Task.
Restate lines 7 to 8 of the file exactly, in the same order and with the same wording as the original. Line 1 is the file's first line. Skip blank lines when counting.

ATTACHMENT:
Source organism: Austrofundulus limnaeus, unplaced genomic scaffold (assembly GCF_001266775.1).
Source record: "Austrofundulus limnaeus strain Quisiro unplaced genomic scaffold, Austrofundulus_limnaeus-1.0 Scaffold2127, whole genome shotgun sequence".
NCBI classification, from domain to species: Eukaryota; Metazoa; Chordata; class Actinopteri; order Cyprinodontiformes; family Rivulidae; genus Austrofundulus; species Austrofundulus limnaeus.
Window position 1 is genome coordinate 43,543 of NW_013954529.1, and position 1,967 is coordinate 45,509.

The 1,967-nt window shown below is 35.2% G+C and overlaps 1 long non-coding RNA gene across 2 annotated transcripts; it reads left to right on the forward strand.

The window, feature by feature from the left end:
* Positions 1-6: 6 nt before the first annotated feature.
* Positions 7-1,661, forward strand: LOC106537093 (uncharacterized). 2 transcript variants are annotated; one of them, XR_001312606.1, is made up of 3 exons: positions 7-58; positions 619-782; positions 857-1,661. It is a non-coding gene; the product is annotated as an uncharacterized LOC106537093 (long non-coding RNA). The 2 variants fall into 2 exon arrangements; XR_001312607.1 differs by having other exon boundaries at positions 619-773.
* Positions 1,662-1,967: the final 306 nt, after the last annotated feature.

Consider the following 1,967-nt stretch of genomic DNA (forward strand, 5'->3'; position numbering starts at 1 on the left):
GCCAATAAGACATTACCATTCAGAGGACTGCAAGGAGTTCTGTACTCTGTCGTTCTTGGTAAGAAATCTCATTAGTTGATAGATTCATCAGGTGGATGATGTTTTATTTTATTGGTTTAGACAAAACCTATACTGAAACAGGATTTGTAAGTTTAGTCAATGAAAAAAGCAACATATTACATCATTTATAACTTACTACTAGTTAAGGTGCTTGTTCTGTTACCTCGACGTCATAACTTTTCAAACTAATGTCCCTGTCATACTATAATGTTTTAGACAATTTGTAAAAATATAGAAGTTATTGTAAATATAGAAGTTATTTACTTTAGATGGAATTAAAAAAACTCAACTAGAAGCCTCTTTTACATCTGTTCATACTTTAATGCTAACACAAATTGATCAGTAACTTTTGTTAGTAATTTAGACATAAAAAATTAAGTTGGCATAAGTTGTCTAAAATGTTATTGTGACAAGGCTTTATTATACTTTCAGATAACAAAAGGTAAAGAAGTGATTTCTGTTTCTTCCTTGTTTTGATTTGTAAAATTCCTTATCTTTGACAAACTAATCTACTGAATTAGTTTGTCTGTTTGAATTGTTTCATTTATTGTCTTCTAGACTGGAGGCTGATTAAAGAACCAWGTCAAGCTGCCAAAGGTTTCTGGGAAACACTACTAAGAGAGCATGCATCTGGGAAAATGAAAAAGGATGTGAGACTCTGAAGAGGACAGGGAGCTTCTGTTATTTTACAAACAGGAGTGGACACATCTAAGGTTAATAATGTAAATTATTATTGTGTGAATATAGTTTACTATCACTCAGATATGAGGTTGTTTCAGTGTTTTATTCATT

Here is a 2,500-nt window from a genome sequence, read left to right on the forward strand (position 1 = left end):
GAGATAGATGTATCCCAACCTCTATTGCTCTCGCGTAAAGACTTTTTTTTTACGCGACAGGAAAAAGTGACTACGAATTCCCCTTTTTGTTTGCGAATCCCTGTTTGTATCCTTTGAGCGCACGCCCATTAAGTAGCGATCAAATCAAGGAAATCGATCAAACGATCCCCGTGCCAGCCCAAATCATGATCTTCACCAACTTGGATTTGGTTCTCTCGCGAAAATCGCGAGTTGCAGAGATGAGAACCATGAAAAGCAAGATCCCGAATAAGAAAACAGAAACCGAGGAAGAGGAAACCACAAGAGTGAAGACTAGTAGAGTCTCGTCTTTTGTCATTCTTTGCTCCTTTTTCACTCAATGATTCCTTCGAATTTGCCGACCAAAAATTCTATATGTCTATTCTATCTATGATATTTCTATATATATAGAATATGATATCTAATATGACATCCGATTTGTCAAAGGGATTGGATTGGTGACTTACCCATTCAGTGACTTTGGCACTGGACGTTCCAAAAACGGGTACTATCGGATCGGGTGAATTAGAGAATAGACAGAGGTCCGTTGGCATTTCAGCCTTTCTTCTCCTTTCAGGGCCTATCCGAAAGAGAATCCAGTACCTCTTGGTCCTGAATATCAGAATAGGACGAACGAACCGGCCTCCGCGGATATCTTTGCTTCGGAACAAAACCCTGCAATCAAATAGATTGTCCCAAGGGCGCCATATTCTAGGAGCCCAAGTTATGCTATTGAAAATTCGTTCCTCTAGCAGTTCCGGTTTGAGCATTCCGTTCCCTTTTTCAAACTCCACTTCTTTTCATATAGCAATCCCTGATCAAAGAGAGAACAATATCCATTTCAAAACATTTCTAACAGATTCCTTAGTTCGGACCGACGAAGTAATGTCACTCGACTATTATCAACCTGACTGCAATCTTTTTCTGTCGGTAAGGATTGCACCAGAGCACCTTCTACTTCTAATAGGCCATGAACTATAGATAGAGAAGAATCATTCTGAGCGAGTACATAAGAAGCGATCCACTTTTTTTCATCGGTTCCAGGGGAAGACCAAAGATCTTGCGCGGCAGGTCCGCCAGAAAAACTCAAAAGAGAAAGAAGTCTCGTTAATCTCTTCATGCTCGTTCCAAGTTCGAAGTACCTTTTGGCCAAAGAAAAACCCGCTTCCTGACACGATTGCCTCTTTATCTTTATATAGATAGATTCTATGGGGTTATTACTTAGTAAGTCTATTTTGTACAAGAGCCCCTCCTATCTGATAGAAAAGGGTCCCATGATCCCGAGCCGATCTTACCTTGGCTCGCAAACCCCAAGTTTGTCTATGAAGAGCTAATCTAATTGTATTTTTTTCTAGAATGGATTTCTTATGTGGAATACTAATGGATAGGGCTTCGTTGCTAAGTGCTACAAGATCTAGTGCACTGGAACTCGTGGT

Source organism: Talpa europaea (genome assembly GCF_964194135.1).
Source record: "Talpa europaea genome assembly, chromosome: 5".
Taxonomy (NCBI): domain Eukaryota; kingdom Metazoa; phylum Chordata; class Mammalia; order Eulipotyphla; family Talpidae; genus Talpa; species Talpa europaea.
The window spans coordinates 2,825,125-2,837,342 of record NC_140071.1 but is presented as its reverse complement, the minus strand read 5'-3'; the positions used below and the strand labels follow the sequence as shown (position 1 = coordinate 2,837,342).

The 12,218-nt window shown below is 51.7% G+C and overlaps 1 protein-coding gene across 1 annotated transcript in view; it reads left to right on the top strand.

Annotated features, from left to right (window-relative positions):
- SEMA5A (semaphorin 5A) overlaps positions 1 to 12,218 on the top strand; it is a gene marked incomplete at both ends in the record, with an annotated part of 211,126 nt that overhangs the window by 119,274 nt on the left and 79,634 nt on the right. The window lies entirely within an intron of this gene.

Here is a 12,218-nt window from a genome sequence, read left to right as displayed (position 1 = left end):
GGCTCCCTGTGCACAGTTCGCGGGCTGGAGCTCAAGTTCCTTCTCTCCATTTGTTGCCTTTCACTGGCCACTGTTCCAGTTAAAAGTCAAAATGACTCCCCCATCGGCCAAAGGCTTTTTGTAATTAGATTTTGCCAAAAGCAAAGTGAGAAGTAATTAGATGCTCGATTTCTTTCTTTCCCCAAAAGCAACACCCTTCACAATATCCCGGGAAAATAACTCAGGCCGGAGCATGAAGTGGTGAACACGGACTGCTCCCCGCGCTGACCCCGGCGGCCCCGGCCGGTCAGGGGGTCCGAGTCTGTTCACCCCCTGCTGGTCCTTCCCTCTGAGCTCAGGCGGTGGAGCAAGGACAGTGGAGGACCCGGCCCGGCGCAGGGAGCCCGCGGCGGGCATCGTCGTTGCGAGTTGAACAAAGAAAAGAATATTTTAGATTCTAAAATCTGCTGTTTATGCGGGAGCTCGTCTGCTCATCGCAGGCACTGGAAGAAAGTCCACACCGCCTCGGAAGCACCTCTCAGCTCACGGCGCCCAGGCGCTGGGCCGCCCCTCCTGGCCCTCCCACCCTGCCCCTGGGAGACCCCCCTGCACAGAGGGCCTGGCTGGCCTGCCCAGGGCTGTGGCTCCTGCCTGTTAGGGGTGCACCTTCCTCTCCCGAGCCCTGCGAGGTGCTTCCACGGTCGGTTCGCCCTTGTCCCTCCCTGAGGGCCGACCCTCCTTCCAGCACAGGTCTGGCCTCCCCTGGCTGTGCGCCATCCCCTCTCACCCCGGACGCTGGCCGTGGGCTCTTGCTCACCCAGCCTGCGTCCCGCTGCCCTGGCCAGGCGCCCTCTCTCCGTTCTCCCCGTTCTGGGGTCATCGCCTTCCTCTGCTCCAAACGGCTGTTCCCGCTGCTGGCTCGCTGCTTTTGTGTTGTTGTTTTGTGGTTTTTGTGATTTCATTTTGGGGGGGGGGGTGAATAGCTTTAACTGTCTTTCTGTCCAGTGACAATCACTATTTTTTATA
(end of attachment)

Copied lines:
* Positions 1-6: 6 nt before the first annotated feature.
* Positions 7-1,661, forward strand: LOC106537093 (uncharacterized). 2 transcript variants are annotated; one of them, XR_001312606.1, is made up of 3 exons: positions 7-58; positions 619-782; positions 857-1,661. It is a non-coding gene; the product is annotated as an uncharacterized LOC106537093 (long non-coding RNA). The 2 variants fall into 2 exon arrangements; XR_001312607.1 differs by having other exon boundaries at positions 619-773.